October Is American Archives Month!
Everyday activity creates an archival record. Today the majority is created digitally…..computer, iPad, iPhone and camera are examples of digital record creation. In years past, written documentation was the primary record…..birth, marriage and death certificates; last wills and testaments; deeds and maps.
An archival record, per the Society of American Archivist “are the non-current records of individuals, groups, institutions, and
governments that contain information of enduring value.” Archives are the repository where the records are maintained and preserved.
What do you have that is of “enduring value” that you would like to preserve for the research and enjoyment of future generations? Contact your local library, museum or historical society to find out how to best maintain your records for generations to come.
Check out this link to a great article titled “Digging Up Roots“. It is posted in the Farmer’s Almanac.
One of the special projects of the USGenWeb Volunteers is collections of North Carolina penny post cards from each of the counties. Check here for the postcards from McDowell County.
A few resources for McDowell County are available at DigitalNC website. The site is dedicated to the digital history of North Carolina. On the McDowell County page, city directories for the years, as well as a few of the earlier Marion Newspapers.
I am trying to find obituaries and wills for John Wilkie Craig and Elizabeth Mary Gillespie who are probably my 2nd great grandparents. They lived and died in McDowell County in Marion Township. I believe they lived about 4 miles northwest of Marion near Tom’s Creek. They are buried in the Craig Family Cemetery that is (at least in 1995) located near where their farm was located on Tom’s Creek. Following is info about them:
John Wilkie Craig (b. 8 May 1797 in Burke (now McDowell), Co. — d. 23 Nov 1884 in McDowell, Co)
Elizabeth Mary Gillespie (b. 6 May 1799 in Burke (now McDowell) Co. – d. 3 Sep 1877 in McDowell County, Co.)
I am also trying to prove that Martha Caroline Craig (b. 1820 in McDowell County – d. 27 Dec 1892 in Fremont County, CO) was their daughter.
I would appreciate any information about how to obtain obituaries and wills or other information about this family. If I can arrange it, my wife and I may travel to McDowell County in the next year or so for research, but for now I was hoping I could obtain this information on the Internet or by mail. Thanks for any help.
Thank you, Stan Walker Walnut Creek, CA
We are researching William H Sullivan and Wife Elizabeth Ernest. Sullivan, William married Elizabeth Ernest in Marion, McDowell July 19, 1845, the “bondsman” was Edward Sullivan. I would love to know if this is our William H. Sullivan and who Edward was, a brother a father? Any suggestions? We have no other back records only forward ones from Louisiana where William and Elizabeth lived. We are not even sure Elizabeth Ernest is the correct name of William’s wife, but records do indicate he lived or was born in North Carolina
Contact Sylvia Tucker
North Carolina People in the Papers is a great website, generously donated information, that has been collected from NC newspapers spanning from 1799 to the 1960s. Check out this great resource.
McDOWELL COUNTY, NC - OBITUARIES - Charles Harvey Greenlee, 16 Jun 2005
Charles Harvey Greenlee a lifelong resident of the Woodlawn community of
McDowell County passed away Thursday morning in the Spruce Pine Hospital
following and extended illness.
Charles was married to the late Jane Katherine Gill Greenlee.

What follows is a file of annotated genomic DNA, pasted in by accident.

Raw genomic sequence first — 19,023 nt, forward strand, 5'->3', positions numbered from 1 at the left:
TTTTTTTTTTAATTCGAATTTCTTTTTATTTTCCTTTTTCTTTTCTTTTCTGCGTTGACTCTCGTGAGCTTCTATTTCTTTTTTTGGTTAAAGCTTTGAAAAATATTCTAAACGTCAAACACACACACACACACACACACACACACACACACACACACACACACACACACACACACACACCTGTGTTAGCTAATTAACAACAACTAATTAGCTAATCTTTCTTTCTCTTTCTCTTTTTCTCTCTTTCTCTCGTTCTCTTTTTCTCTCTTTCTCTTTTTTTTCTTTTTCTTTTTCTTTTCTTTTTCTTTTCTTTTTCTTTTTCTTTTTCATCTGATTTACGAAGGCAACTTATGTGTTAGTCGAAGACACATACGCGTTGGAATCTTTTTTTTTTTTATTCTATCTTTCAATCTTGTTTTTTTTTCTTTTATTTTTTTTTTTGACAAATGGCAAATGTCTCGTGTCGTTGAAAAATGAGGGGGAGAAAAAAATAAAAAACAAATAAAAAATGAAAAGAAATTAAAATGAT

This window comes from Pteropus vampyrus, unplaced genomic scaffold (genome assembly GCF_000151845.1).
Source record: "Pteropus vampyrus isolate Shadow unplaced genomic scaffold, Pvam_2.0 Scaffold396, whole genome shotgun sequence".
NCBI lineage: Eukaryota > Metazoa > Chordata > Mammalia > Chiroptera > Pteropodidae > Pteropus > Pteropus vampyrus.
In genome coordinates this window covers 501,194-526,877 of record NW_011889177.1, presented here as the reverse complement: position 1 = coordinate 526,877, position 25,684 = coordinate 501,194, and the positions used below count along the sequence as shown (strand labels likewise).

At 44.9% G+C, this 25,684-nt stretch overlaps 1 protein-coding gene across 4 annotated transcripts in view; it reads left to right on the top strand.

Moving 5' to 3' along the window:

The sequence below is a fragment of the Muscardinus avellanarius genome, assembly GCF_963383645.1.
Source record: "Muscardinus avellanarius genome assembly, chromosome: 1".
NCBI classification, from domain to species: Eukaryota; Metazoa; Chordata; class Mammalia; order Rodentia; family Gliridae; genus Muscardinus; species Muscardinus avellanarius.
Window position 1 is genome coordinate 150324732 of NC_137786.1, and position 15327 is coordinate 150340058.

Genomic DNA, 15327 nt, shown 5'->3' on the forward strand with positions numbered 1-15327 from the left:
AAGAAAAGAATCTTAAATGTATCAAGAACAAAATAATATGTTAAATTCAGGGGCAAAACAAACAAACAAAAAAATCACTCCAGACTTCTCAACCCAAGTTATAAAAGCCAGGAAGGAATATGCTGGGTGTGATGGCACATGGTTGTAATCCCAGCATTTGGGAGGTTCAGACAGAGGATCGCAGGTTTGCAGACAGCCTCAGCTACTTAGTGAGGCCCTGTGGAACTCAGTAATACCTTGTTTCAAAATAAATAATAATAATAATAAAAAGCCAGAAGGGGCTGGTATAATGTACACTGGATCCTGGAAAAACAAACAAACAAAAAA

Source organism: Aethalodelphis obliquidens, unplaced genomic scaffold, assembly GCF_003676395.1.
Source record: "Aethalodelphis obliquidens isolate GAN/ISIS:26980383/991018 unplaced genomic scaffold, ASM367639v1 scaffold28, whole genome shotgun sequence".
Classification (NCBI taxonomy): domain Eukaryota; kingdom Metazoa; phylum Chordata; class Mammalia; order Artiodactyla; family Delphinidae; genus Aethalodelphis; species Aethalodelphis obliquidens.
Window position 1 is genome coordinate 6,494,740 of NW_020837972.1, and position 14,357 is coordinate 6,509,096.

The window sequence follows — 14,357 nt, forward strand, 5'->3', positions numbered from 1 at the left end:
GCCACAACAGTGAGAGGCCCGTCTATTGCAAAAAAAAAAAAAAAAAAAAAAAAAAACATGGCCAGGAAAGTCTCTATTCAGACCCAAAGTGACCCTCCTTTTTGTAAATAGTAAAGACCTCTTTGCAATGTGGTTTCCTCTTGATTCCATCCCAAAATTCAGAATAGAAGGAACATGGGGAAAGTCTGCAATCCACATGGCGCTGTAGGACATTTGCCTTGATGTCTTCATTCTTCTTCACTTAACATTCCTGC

A graduate of Lees McRae College, Mr. Greenlee was a farmer by occupation; he
was also a founding partner of Greenlee Lime and Stone, Inc. and an instructor
who taught farm production to returning servicemen following world War II
under the G.I. Bill. A former elder of Landis Presbyterian Church he was a
prominent community leader throughout his life serving as a member of the
McDowell County School Board and as a member of various organizations and
committees including the Farm and Home Administration, Extension Ag Council
and the ASC Committee. His deep love of the region's history made him a local
authority on McDowell County history and he was cited for his work on the
"Over the Mountain" historical trail. A long time member of the McDowell
Democratic Men's Club he was active in politics at both the local and state
He is survived by three daughters, Loto Greenlee Caviness of Marion; Grace
Gordon Greenlee of Marion; and Charlotte Greenlee Carter of Winston Salem; a
brother, William G. Greenlee of Marion; and a grandson and a niece.
Services were held June 21, 2005 at 3:30 p.m. at Westmoreland Funeral Home &
Crematory. The family received friends from 1:30 p.m. - 3:30 p.m. prior to the
service at the funeral home.
At other times, the family was to be at the home of Bill Greenlee. In leiu of
flowers, memorials were to be made to American Institute for Cancer Research,
1759 R. Street N. W., Washington, DC 20009 or Hospice of McDowell County, 218
Logan Street, Marion, N.C., or a charity of choice.
Mitchell News-Journal 6/29/05
Copyright. All rights reserved.
This file was contributed for use in the USGenWeb Archives
by: Mitchell News Journal www.mitchellnews.com/
Amy Grisak, begins her article with a “WARNING” label! Sleep deprivation, walking through cemeteries and obsessive tendencies about scraps of paper when it comes to genealogical research. The article which appears in the 2013 Farmers’ Almanac is titled Digging up Roots – The INS and OUTS of creating your own family tree.
You can read the article at http://usgenweb.org/farmer_almanac2012.pdf. It does not matter if you are a beginner wanting to know the basics of genealogical research or someone who has researched for a long time and now wanting to get back to the basics..this article is packed full of helpful information.
Thanks, Amy for great information.